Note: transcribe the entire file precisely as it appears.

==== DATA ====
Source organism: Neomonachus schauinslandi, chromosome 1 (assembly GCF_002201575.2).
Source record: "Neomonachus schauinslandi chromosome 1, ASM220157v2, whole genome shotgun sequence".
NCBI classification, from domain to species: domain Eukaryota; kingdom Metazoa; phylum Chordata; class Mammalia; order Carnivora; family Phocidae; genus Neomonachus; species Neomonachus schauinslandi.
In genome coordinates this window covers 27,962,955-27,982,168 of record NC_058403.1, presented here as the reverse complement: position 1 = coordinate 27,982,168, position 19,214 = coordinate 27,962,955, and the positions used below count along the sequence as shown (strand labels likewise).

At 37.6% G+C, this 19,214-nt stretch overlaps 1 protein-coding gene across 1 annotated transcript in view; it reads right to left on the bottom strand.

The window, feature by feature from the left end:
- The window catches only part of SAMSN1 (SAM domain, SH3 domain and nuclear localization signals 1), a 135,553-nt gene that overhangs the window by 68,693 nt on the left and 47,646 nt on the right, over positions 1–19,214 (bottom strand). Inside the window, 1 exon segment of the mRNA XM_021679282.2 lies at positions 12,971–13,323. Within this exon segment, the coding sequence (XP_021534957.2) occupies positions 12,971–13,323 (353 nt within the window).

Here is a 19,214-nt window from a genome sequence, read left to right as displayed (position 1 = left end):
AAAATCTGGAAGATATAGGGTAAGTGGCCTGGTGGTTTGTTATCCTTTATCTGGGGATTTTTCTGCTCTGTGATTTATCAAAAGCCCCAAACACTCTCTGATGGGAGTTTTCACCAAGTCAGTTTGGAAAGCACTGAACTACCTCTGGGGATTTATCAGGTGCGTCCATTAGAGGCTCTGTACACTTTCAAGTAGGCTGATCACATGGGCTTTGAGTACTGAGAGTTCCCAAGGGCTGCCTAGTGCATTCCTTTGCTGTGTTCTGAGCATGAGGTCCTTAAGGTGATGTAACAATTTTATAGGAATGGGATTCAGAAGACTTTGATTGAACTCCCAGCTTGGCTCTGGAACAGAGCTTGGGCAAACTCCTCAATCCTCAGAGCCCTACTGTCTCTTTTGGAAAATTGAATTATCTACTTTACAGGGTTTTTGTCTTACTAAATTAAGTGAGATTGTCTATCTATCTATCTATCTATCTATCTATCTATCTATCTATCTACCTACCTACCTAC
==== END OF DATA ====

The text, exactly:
Source organism: Neomonachus schauinslandi, chromosome 1 (assembly GCF_002201575.2).
Source record: "Neomonachus schauinslandi chromosome 1, ASM220157v2, whole genome shotgun sequence".
NCBI classification, from domain to species: domain Eukaryota; kingdom Metazoa; phylum Chordata; class Mammalia; order Carnivora; family Phocidae; genus Neomonachus; species Neomonachus schauinslandi.
In genome coordinates this window covers 27,962,955-27,982,168 of record NC_058403.1, presented here as the reverse complement: position 1 = coordinate 27,982,168, position 19,214 = coordinate 27,962,955, and the positions used below count along the sequence as shown (strand labels likewise).

At 37.6% G+C, this 19,214-nt stretch overlaps 1 protein-coding gene across 1 annotated transcript in view; it reads right to left on the bottom strand.

The window, feature by feature from the left end:
- The window catches only part of SAMSN1 (SAM domain, SH3 domain and nuclear localization signals 1), a 135,553-nt gene that overhangs the window by 68,693 nt on the left and 47,646 nt on the right, over positions 1–19,214 (bottom strand). Inside the window, 1 exon segment of the mRNA XM_021679282.2 lies at positions 12,971–13,323. Within this exon segment, the coding sequence (XP_021534957.2) occupies positions 12,971–13,323 (353 nt within the window).

Here is a 19,214-nt window from a genome sequence, read left to right as displayed (position 1 = left end):
AAAATCTGGAAGATATAGGGTAAGTGGCCTGGTGGTTTGTTATCCTTTATCTGGGGATTTTTCTGCTCTGTGATTTATCAAAAGCCCCAAACACTCTCTGATGGGAGTTTTCACCAAGTCAGTTTGGAAAGCACTGAACTACCTCTGGGGATTTATCAGGTGCGTCCATTAGAGGCTCTGTACACTTTCAAGTAGGCTGATCACATGGGCTTTGAGTACTGAGAGTTCCCAAGGGCTGCCTAGTGCATTCCTTTGCTGTGTTCTGAGCATGAGGTCCTTAAGGTGATGTAACAATTTTATAGGAATGGGATTCAGAAGACTTTGATTGAACTCCCAGCTTGGCTCTGGAACAGAGCTTGGGCAAACTCCTCAATCCTCAGAGCCCTACTGTCTCTTTTGGAAAATTGAATTATCTACTTTACAGGGTTTTTGTCTTACTAAATTAAGTGAGATTGTCTATCTATCTATCTATCTATCTATCTATCTATCTATCTATCTACCTACCTACCTAC